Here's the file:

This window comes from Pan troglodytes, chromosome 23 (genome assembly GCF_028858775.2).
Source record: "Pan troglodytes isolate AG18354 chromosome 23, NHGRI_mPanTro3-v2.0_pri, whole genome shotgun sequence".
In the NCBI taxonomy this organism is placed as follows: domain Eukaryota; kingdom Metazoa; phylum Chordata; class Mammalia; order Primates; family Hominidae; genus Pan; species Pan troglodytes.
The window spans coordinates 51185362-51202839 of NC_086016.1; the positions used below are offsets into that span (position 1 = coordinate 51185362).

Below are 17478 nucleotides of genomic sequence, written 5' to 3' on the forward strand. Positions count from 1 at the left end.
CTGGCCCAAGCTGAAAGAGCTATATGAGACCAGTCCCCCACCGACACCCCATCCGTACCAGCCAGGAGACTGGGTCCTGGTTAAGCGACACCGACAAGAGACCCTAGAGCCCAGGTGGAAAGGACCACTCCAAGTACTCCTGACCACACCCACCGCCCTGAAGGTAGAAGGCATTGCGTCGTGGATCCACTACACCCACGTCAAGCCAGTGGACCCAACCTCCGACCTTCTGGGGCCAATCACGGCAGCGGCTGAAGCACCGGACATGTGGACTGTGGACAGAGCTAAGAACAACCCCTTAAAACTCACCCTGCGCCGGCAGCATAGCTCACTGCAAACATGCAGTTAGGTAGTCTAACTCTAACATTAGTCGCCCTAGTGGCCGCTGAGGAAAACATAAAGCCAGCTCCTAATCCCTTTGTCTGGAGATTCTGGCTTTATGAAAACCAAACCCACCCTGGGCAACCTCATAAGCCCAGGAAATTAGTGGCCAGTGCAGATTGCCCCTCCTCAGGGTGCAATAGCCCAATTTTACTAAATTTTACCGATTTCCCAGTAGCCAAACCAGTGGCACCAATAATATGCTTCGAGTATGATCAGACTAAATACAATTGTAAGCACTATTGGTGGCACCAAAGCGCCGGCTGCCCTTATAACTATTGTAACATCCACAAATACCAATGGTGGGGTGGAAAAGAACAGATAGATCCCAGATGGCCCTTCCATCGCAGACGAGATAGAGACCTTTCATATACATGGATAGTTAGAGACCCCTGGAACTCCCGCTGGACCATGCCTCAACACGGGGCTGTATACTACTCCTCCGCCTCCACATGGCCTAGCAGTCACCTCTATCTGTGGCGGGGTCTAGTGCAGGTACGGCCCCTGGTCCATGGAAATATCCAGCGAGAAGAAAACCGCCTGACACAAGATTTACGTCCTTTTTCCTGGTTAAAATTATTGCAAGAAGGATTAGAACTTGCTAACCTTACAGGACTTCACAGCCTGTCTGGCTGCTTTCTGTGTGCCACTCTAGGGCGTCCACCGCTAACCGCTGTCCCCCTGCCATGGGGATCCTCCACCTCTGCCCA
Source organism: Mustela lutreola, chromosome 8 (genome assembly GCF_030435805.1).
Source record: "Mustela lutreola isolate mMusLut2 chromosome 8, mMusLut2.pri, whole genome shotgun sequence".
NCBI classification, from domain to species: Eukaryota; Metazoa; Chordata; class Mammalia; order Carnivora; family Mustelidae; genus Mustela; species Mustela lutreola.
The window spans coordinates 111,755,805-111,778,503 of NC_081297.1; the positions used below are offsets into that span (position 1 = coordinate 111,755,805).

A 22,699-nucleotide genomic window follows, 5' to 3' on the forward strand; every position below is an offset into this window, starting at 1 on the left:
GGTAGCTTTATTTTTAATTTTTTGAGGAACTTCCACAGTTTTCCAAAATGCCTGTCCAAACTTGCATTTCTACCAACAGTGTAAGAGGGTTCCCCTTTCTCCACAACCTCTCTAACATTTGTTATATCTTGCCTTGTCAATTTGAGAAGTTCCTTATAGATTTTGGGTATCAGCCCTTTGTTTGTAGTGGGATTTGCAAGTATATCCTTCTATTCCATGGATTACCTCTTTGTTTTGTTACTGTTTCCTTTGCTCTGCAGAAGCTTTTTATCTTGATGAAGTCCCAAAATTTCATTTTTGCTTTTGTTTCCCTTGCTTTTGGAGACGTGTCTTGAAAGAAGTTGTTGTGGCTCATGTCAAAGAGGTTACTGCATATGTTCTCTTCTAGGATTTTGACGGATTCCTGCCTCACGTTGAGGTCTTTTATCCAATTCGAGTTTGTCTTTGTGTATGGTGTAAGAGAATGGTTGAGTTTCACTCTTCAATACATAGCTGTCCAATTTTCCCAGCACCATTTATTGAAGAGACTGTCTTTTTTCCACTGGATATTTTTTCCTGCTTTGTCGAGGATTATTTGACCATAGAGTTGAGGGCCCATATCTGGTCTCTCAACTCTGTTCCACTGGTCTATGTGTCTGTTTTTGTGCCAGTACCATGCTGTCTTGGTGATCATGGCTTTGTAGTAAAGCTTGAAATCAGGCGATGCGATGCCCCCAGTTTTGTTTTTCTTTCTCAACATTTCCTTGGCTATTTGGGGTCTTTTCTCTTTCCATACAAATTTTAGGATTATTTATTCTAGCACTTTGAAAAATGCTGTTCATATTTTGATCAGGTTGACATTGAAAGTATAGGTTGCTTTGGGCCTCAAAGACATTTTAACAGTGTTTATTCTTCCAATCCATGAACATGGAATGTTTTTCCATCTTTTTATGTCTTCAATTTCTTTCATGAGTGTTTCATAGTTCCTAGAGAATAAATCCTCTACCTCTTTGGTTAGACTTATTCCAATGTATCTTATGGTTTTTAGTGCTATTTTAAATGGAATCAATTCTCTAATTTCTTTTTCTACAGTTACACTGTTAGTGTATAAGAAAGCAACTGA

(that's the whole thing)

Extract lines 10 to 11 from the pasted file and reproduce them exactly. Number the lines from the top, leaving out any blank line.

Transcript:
The window spans coordinates 111,755,805-111,778,503 of NC_081297.1; the positions used below are offsets into that span (position 1 = coordinate 111,755,805).

A 22,699-nucleotide genomic window follows, 5' to 3' on the forward strand; every position below is an offset into this window, starting at 1 on the left: